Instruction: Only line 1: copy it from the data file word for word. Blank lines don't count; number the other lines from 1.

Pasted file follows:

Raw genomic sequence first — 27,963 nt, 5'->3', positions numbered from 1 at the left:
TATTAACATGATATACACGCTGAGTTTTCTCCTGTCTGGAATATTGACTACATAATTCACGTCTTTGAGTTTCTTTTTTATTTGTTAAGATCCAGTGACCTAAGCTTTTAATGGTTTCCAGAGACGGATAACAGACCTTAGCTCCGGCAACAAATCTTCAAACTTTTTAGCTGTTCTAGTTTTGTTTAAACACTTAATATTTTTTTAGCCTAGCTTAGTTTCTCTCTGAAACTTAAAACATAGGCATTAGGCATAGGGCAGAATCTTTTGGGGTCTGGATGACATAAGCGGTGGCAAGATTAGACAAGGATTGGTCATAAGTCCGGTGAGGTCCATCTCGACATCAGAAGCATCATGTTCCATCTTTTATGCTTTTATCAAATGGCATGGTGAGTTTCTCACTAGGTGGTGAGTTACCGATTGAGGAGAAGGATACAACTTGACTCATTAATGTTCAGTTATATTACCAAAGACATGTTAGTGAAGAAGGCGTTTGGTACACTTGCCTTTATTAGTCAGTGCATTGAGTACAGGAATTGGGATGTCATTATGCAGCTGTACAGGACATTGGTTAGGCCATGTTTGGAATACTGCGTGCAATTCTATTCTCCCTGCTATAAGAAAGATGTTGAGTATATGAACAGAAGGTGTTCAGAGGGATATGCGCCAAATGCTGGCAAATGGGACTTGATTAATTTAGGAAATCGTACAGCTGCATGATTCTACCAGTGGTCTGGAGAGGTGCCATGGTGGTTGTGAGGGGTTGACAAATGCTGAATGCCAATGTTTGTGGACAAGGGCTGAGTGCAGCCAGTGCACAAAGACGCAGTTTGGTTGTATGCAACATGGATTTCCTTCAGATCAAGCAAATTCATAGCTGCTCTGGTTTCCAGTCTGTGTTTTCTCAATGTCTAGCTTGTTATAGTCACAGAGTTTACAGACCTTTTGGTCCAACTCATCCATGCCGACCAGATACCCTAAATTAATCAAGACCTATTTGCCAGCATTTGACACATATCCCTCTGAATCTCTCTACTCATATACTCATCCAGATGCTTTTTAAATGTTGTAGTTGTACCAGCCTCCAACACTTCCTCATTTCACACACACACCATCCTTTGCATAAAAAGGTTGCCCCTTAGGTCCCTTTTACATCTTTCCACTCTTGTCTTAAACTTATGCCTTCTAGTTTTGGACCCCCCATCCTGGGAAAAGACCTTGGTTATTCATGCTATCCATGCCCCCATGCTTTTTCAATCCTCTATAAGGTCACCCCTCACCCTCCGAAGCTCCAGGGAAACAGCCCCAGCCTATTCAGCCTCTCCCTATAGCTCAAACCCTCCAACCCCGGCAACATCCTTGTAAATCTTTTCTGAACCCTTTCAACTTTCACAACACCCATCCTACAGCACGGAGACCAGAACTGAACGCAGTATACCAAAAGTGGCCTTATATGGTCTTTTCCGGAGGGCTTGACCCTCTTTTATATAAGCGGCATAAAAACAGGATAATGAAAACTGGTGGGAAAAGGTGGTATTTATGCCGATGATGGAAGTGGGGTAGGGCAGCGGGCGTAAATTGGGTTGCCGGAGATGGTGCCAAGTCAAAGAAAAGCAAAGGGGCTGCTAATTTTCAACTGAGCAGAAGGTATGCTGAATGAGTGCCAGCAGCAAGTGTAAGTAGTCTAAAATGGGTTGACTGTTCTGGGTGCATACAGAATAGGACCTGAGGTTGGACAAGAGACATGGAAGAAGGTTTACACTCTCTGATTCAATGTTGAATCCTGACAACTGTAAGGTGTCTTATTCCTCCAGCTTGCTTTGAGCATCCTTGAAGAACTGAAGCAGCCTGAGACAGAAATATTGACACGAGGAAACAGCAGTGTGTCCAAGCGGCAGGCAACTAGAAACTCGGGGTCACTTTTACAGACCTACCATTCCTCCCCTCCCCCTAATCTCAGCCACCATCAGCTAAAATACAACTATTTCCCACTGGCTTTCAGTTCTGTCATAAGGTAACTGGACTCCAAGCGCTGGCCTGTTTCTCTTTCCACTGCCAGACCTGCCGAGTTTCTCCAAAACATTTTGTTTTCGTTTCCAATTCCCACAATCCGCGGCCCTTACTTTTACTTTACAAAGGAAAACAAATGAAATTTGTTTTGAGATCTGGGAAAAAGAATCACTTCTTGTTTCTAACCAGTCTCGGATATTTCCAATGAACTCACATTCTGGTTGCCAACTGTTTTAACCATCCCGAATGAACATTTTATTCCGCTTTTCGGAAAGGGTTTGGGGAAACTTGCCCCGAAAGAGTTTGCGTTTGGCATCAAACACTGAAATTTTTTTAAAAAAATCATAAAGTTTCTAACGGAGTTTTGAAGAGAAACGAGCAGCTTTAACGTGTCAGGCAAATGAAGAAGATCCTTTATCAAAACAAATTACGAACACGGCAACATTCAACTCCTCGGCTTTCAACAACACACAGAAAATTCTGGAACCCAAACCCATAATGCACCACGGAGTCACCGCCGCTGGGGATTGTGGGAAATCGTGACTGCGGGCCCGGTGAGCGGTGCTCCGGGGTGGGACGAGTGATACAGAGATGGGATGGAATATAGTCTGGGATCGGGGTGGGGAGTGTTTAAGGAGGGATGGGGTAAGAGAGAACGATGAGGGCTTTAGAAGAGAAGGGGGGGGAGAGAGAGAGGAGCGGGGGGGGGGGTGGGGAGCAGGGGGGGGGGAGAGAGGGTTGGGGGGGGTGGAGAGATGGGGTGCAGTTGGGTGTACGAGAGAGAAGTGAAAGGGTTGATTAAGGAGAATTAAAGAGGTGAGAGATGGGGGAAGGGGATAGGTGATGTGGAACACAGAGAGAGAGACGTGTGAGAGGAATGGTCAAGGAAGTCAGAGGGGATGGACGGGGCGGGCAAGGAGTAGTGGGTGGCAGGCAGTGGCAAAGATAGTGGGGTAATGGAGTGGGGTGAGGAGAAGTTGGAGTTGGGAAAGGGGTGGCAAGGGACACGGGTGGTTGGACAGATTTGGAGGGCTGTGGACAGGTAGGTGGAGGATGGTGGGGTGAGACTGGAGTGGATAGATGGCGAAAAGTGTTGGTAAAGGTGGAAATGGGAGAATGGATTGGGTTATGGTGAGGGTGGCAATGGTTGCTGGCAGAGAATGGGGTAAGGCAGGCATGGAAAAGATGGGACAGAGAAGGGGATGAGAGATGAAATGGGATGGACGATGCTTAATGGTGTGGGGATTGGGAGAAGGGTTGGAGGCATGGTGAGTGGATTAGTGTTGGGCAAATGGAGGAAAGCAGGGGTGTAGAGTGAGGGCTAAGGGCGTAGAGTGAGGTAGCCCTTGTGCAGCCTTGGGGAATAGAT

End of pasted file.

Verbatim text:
Raw genomic sequence first — 27,963 nt, 5'->3', positions numbered from 1 at the left: